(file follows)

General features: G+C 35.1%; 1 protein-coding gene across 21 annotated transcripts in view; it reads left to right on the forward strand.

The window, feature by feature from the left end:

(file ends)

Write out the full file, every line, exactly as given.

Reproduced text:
General features: G+C 35.1%; 1 protein-coding gene across 21 annotated transcripts in view; it reads left to right on the forward strand.

The window, feature by feature from the left end: